(This is Neil) I am sure that many of my readers have read at least commentaries on, if not part or all of the text of, Pope Benedict’s new encyclical, Caritas in Veritate. I lack the erudition necessary to justify a long interpretive post. (One very good thing about blogging is that it forces you to confront – and acknowledge – your limits rather immediately. But, then, you feel that you have to post something.) Here, I will simply make some briefer comments, based on Uzochukwu Jude Njoku’s article, “The Influence of Changes in Socio-Economic thinking on the Development of Post-Vatican II Catholic Social Teaching,” which appeared in Political Theology in 2008. I think that Njoku’s article can help us place Pope Benedict’s encyclical in an interesting context. Hopefully what follows will be somewhat useful.
Njoku begins with Pope Paul VI’s 1967 encyclical, Populorum Progressio [PP] and Vatican II’s Pastoral Constitution on the Church in the Modern World, Gaudium et Spes. Caritas in Veritate [CV] is a “fresh reading” of PP, and Benedict recognizes that encyclical’s “fruitful relationship with the Council.” Benedict appeals to Paul VI’s declaration of two truths, namely that the Church “is engaged in promoting integral human development” and that “authentic human development concerns the whole of the person in every single dimension.”
But Nkoju’s article also lets us see that social and political context of PP. Development then meant modernization theory, which held that the developing world was still in the condition of European countries before the industrial revolution. The developing world, it was thought, lacked a business ethos, but also needed access to available capital. The late Protestant theologian Robert McAfee Brown noted that the intention behind proponents of the so-called “Decade of Development” was that “the rich would provide for the poor, either by outright gifts or long term loans, sufficient capital for them to replicate the process that had brought prosperity to First World Nations.” Gaudium et Spes reflects this, positively recognizing “a clearer awareness of the responsibility of experts to aid and even to protect men, the desire to make the conditions of life more favorable for all, especially for those who are poor in culture or who are deprived of the opportunity to exercise responsibility” (57). Njoku notes that “the actors are the richer nations and the beneficiaries the poorer nations.”
So, PP stresses that the “wealthier nations” must resist racism, nationalism, and selfishness, and recognize their obligations to give aid to developing nations, rectify trade relations, and build a more humane world community (44). The developed world, for its part, is called to reflect on the conflict between “traditional culture” and the “advanced techniques of modern industrialization” (10). Nkoju notes that the developing world is quite clearly meant to look to the rich countries for both financial assistance and “models of what they ought to become.”
As the 1960s progressed, the failure of different programs to alleviate poverty in the developing world began to cast doubt on modernization theory. Increasingly, dependency theory, which held that development was halted by unjust, neo-colonial relations between core and periphery nations, came to the fore. (Dependency theorists, for instance, noted that, between 1950 and 1961, US investments in Brazil totaled a bit less than $3 billion, but, during the same decade, $6.875 billion in remittances and profits were siphoned from Brazil back to the US.) And, so, the liberation theologian Gustavo Gutiérrez told the bishops of Latin America, before their 1968 meeting in Medellín, that they should “speak of liberation rather than development in addressing the problems of Latin America.”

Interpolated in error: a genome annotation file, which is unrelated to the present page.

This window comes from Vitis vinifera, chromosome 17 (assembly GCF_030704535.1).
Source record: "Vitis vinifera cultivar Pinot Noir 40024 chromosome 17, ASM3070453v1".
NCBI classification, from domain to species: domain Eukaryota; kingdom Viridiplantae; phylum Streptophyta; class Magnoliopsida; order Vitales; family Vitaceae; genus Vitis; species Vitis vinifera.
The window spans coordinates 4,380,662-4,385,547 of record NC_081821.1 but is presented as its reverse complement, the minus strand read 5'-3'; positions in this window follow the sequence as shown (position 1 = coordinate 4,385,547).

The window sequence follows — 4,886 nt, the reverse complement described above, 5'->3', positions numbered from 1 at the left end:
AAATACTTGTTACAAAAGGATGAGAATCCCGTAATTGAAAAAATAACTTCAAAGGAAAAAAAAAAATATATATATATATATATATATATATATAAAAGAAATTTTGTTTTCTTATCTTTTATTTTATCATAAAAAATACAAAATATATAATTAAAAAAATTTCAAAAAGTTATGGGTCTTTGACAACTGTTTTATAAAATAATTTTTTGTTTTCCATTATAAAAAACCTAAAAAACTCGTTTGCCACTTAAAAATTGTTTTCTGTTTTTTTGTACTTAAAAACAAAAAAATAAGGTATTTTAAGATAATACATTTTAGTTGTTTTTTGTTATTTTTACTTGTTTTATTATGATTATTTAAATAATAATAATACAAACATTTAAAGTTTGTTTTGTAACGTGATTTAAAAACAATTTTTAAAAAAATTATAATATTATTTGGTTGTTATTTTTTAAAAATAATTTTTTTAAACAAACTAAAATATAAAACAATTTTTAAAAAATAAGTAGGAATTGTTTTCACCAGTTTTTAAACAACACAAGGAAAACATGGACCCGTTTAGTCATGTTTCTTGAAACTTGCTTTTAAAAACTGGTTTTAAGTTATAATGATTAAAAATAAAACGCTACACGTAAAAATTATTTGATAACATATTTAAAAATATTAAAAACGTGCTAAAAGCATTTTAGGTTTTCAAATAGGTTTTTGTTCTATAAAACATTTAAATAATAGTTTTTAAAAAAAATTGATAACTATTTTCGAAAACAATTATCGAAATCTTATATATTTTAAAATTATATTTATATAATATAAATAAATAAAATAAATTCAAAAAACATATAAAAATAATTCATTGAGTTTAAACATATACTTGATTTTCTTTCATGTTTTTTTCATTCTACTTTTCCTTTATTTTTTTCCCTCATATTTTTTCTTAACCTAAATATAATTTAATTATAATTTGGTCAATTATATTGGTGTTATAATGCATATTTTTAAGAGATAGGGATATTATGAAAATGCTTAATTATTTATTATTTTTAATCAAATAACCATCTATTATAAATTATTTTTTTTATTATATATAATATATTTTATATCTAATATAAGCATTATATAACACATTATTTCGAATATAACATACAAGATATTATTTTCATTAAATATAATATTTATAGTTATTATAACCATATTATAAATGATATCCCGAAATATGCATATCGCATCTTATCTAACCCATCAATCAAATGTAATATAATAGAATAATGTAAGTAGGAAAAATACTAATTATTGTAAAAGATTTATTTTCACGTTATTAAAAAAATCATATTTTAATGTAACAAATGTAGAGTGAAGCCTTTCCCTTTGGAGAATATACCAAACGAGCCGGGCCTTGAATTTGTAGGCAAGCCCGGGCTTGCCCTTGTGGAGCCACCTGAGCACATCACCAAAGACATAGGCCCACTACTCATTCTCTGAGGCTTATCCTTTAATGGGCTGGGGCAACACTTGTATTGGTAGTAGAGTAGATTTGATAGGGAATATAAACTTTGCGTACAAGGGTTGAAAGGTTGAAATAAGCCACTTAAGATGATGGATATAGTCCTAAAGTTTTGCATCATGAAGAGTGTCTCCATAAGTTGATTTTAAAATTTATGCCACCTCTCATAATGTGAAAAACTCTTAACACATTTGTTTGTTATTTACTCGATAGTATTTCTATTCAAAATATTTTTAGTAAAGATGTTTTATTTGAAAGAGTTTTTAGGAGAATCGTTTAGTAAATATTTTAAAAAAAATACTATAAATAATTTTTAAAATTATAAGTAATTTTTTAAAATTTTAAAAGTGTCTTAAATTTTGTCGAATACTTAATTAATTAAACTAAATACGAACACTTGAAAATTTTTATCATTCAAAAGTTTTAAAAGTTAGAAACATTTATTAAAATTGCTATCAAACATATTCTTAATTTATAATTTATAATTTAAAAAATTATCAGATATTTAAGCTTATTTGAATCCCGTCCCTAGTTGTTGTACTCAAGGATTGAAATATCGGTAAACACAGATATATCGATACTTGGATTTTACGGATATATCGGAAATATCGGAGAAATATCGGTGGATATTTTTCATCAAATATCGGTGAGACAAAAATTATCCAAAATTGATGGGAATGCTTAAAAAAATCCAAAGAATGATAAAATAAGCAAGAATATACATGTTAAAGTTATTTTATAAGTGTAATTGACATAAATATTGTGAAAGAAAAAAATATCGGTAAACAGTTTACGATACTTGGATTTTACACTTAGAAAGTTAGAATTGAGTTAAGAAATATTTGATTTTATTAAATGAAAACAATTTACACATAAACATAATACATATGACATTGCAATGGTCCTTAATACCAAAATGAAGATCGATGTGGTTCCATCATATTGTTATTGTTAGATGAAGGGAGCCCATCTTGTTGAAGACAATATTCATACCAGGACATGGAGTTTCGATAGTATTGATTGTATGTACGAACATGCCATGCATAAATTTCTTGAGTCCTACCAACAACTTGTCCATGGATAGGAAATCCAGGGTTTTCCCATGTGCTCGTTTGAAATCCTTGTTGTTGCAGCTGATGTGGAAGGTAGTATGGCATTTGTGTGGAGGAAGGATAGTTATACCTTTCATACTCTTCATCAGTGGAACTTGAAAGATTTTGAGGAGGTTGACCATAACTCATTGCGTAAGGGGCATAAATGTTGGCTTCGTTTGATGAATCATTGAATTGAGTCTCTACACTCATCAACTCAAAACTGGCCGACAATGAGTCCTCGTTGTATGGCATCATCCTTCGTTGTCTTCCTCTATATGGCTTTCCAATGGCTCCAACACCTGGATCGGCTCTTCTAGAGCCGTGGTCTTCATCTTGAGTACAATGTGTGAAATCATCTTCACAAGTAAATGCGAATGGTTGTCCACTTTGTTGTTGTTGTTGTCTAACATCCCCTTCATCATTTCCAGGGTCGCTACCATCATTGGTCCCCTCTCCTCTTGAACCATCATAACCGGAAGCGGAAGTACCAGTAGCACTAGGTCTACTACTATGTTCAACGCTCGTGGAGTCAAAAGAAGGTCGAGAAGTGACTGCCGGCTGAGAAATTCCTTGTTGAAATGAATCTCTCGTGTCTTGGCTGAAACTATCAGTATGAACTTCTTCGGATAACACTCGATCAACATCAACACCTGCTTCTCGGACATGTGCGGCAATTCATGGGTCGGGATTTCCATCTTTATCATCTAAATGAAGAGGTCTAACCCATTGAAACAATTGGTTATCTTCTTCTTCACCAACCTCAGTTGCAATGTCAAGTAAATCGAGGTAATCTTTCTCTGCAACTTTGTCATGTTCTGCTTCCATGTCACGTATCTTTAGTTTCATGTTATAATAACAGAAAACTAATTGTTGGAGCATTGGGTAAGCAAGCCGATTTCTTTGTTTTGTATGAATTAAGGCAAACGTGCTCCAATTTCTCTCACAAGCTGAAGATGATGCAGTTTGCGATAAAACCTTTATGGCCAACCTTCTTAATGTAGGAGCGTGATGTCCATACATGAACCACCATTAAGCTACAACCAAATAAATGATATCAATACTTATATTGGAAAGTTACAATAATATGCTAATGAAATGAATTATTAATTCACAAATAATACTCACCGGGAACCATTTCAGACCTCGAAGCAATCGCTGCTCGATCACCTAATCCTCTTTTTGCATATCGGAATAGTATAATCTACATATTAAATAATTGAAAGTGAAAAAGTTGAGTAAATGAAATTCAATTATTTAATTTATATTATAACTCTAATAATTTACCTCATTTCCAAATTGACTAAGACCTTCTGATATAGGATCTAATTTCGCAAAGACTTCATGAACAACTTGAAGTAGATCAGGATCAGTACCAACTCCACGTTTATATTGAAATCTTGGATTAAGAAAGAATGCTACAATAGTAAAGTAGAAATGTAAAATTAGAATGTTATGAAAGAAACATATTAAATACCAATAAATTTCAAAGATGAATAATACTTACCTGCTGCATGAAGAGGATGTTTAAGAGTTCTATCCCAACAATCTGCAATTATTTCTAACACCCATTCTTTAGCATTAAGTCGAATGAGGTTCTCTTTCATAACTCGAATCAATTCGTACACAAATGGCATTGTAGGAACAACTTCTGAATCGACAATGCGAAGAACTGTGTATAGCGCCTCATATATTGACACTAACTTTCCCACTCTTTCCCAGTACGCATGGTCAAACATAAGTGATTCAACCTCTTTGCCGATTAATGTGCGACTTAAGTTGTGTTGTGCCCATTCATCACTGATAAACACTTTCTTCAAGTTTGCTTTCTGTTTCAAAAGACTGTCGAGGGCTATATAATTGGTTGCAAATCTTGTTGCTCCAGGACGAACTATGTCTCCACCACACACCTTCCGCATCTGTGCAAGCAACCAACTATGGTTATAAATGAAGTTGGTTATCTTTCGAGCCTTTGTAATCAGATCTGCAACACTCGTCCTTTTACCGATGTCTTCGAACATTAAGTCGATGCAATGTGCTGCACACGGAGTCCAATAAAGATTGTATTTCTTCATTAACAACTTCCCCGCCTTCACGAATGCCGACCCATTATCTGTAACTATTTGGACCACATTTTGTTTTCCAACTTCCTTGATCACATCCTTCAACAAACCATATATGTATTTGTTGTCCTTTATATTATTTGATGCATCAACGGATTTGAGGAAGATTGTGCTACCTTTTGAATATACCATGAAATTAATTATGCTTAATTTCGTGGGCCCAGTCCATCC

Pope Paul VI released an apostolic letter, Octogesima Adveniens (1971), that reflected these new concerns – it spoke of seeing “in a new perspective the grave problems of our time.” Recognizing that national ambitions could create “structures” that stood in the way of justice, and instead accentuated inequalities and a “climate of distrust and struggle,” Paul VI said “That is why the need is felt to pass from economics to politics.” The relief of poverty, then, was not seen merely as a matter of expertise, but also of correcting politics, so that a renewed political power could aim for the common good, “even going beyond national limits” (46). Likewise, the Synod of Bishops released Justitia in Mundo in 1971 and spoke of “international systems of domination” and
the systematic barriers and vicious circles which opposed the collective advances toward enjoyment of adequate remuneration of the factors of production, and which strengthen the situation of discrimination with regard to access to opportunities and collective services from which a great part of the people are now excluded.
(CV merely mentions Octogesima Adveniens’ critique of the “danger constituted by utopian and ideological visions.”)
But, by the 1980s, critics of dependency theory became prominent, noting, for instance, that “dependence” hardly prevented Chile from increasing its GDP during the 1980s. Scholars began looking at factors in Third World countries themselves (including birth rates), and, as the influential political scientist Samuel Huntington would observe in 2000, “in the 1980s, interest in culture as an explanatory variable began to revive.” Gustavo Gutiérrez himself, in the 1988 edition of A Theology of Liberation, noted that “the theory of dependence … is now an inadequate tool, because it does not take sufficient account of the internal dynamics of each country or of the vast dimensions of the world of the poor.” Globalization also brought attention to the conflict between the circulation of consumer goods and local cultural issues.